After 24 months of comment, review and consideration the Securities and Exchange Commission finally adopted the final rules relating to equity crowdfunding on October 30, 2015, by a 3-1 vote. My hopeful prediction that we were a “solid six months away…from crowdfunding becoming legal” was certainly optimistic. The long anticipated enactment adopts an exemption from securities registration for Internet based securities offerings. This will allow businesses to raise up to $1 million every 12 months in capital from regular ‘ol non-accredited investors … aka the “crowd”. These crowdfunding rules comprise the last major set of rules called for in Congress’ April 5, 2012, legislation. They are the rules for Title III of the JOBS Act.
The rules take effect 180 days after publication in the Federal Register – so we are looking at legal crowdfunding in May 2016.
In my October 23, 2013 post, SEC Proposes Crowdfunding Rules, I highlighted a few points of interest from the behemoth rules proposal totaling 585 pages. The final rules are even more complex in their 686 pages of analysis and rules. So to spare you the agony of a complete recap, I again take a 1,000 foot view instead of an in-depth analysis of the final crowdfunding rules.
- Companies’ ability to advertise crowdfunding offering. An issuer can only advertise by directing potential investors to the funding portal. There is still no open season for social media.
- Cancellation period. Investors may cancel their commitment up to 48 hours prior to the deadline identified in the offering materials.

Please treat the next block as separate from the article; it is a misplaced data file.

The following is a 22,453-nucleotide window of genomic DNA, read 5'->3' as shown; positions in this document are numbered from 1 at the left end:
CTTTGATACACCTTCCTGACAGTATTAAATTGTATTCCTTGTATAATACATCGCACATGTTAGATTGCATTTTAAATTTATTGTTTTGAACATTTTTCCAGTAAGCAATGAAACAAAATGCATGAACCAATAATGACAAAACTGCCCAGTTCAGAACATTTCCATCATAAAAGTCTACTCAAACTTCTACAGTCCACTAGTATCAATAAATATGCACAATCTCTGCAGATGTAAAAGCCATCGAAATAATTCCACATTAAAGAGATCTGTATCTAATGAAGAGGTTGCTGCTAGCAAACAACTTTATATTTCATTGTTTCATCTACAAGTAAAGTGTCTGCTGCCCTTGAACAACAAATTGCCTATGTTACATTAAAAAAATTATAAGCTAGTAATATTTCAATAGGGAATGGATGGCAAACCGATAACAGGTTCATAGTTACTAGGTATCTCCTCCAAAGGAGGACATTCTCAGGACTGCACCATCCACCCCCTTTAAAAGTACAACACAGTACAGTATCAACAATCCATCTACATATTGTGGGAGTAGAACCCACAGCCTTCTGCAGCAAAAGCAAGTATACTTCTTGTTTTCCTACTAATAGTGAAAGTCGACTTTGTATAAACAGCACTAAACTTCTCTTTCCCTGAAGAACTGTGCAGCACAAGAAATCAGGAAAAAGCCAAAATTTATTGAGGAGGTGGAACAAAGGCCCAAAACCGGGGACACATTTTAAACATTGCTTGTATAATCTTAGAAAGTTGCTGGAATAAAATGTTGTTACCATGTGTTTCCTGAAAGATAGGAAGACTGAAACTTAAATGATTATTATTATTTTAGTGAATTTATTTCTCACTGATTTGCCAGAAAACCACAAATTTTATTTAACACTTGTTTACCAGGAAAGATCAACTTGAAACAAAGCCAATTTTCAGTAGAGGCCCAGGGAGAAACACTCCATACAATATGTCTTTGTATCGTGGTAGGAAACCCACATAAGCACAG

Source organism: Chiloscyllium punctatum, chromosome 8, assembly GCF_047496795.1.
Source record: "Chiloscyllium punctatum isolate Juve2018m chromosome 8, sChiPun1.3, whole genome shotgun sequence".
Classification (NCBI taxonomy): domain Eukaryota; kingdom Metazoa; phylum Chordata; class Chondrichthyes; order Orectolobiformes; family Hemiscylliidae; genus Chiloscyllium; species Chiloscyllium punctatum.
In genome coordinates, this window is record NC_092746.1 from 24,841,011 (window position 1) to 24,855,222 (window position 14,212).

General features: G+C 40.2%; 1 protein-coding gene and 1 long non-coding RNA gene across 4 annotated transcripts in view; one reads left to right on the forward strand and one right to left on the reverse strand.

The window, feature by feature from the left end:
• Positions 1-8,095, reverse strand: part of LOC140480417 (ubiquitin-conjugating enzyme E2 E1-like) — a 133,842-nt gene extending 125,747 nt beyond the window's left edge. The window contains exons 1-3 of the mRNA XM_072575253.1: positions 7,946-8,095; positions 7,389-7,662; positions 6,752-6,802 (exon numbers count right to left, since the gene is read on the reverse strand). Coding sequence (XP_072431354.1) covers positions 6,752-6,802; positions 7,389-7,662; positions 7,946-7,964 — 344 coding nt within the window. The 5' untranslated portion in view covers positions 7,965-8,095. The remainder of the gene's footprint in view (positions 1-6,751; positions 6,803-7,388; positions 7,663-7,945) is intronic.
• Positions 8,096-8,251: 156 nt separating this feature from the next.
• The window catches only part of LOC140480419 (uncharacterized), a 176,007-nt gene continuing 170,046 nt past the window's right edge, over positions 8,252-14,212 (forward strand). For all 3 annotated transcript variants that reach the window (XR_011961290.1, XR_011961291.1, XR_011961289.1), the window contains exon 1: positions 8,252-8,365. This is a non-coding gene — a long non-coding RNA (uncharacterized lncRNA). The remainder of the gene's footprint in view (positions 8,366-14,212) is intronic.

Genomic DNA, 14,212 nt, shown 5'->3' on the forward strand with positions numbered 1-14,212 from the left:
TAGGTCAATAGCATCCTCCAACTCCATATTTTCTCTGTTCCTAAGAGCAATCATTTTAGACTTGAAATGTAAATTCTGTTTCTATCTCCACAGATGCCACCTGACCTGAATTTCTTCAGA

- Individual investment limitations and net worth calculations. The final rules clarify that the investment limit reflects the aggregate amount an investor may invest in all Regulation Crowdfunding offerings for a 12 month period from any issuer. A “lesser of” approach to determining which category applies to an investor’s maximum contribution based on net worth or annual income is adopted. As an example, an individual with a $50,000 salary and net worth of $105,000 can contribute up to $2,500 in a given 12 month period (or 5% of their annual salary, as it is less than their total net worth), as opposed to under the proposed rules where that investor could have contributed up to $10,500. An individual with an annual income of $150,000 and total net worth of $80,000 can only contribute up to $4,000 under the final rules, as opposed to $15,000 under the proposed rules.
- Implementation of “Funding Portals”. Funding portals are seen as the “gatekeepers” that help to provide investor protection, according to SEC Commissioner Aguilar. FINRA published applicable rules for intermediaries prior to the SEC vote and was only waiting for the Commission to implement the crowdfunding rules. Unlike broker dealers, the funding portals cannot offer investment advice. The final rules generally remain the same as proposed here, except that the definition of “platform” was modified slightly to be more technical. Platform means “a program or application accessible via the Internet or other similar electronic communication medium through which a registered broker or registered funding portal acts as an intermediary in a transaction involving the offer or sale of securities.” The instruction that intermediaries can also engage in back office or other administrative functions was added to the final rules.